In the wake of the financial crisis of 2007-2008, fair value reporting came under attack from politicians who were convinced that mark-to-market accounting both caused and exacerbated the economic downturn. In response to critics calling for the suspension of fair value reporting, the American market regulator, the Securities and Exchange Commission (SEC) concluded that fair value accounting should not be removed, but could be improved. The SEC subsequently warned companies of its intent to enforce fair value reporting and disclosures.
Fair valuation practices are controversial because many of the assets and liabilities companies hold are not widely traded and therefore don’t have a widely agreed upon value, unless it’s a publicly traded commodity or security. Companies must use estimates or models to give a sense of an asset’s value.
Under current U.S. generally accepted accounting principles (US GAAP) as well as international financial reporting standards (IFRS), companies have to use a three-level hierarchy when valuing assets and liabilities. This hierarchy goes from level one to level three; level one is a frequently traded, liquid asset that has a generally agreed upon price (such as a stock) and level three is a barely traded asset that is hard to value and is therefore valued in a unique way by the firm that holds it. This has caused criticism of not just the companies but also the regulators for the way they monitor and enforce these practices.
The SEC uses a “comment letter” process as an initial approach to address potentially deficient financial reporting. In the event that a company’s accounting choices are unclear, the SEC asks the firm to provide more details, first to the SEC privately and then perhaps to all investors publicly. In light of all of the criticism of fair value reporting in particular, how effective is such communication between the SEC and the company with regards to addressing investors’ information needs?
Very effective, according to my paper, “The Impact of SEC Disclosure Monitoring on the Uncertainty of Fair Value Estimates”, with Mei Cheng of the University of Arizona and Monica Neamtiu of Baruch College, CUNY. We measured how investors reacted to the letters and firm responses by analysing the bid-ask spreads of their publicly traded stock (narrower as opposed to wider spreads illustrates greater investor confidence in information quality) in response.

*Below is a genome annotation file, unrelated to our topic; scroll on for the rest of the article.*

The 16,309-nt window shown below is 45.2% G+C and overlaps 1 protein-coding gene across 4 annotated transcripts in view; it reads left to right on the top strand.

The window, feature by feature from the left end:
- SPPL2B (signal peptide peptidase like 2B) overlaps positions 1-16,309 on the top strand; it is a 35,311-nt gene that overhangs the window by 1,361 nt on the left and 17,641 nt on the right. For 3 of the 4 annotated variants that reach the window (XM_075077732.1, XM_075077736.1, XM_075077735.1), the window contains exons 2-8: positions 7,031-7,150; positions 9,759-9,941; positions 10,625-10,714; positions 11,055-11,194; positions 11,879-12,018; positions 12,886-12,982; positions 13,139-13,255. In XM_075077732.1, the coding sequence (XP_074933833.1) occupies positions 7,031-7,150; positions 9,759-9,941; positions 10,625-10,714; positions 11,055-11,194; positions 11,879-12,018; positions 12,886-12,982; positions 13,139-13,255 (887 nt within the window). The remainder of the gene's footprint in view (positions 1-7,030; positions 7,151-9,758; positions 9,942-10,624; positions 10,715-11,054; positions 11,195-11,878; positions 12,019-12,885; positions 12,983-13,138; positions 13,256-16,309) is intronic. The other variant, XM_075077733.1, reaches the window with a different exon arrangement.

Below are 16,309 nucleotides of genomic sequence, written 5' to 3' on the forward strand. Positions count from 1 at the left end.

We found evidence that investor uncertainty declined after companies received letters, as the firms responded with more clarity on their valuation methods. We also found that the reduction in uncertainty is larger when respondents explicitly acknowledged that they would improve their future disclosures in response. In our data, which included all companies receiving a comment letter between 2007 and 2012, 64 percent said they would do so.
When a firm receives a comment letter from the SEC, it allocates management time and resources to communicating on the query to reassure investors that its disclosure practices are sound. Urgency is added by the fact that the SEC’s comment letters are publicly available, which means investors, competitors and other stakeholders are watching the review process. Companies have ten days to respond and firm responses are also made public by the SEC within 45 days of the review’s completion.
Accounting firm Deloitte recommends that companies assemble a team – including CEO, CFO, independent auditors and legal counsel – to respond to a comment letter. Once involved in the process, managers and auditors may increase their scrutiny of the assumptions used in fair value estimation models.
This gives the firm an incentive to learn from the experience and improve its disclosure going forwards. Reducing management time and reassuring investors about the quality of the firm’s disclosure, one of the reasons the SEC uses the comment letter approach.
When the going gets tough
Interestingly, we also observed that the declines in investor uncertainty following SEC comment letters were most pronounced in the years during and immediately following the financial crisis of 2007-2009. Because our data spanned pre- and post-financial crisis, we were able to observe that the effect of SEC fair value enforcement via comment letters was most notable during these years as investors paid closer attention to fair values during times of market illiquidity, periods that make fair valuation more difficult. This suggests that the SEC’s methods are not only effective in non-crisis periods, but more important during times of crisis.
The value of good disclosure, therefore, should not be discounted. Further, the SEC’s comment letter approach, which does not involve legal fines or other penalties but is rather a “soft stick”, does yield benefits. Given the public nature of the query, firms are given good incentives to share their fair value estimation methods and improve disclosure going forwards. Our findings clearly demonstrate that the SEC’s “soft stick” approach is effective in both reducing investor unease and improving firm disclosures.
These findings have prompted us to look at similar forms of regulation and whether increased communication between regulator and market participant has value. Our current research looks at the audit opinions of accounting firms in the U.K. and Ireland. Our initial findings suggest similar results; that uncertainty is reduced both in bid-ask spreads and earnings forecasts by securities analysts when more information regarding the depth of company audits is shared.
Daniel Bens is an Associate Professor of Accounting and Control at INSEAD and the Chair of the Accounting and Control Area at the school.
Bens wrote a more in-depth version of this article, drawing on multiple research insights, for the European Financial Review. The article was published in February 2018.
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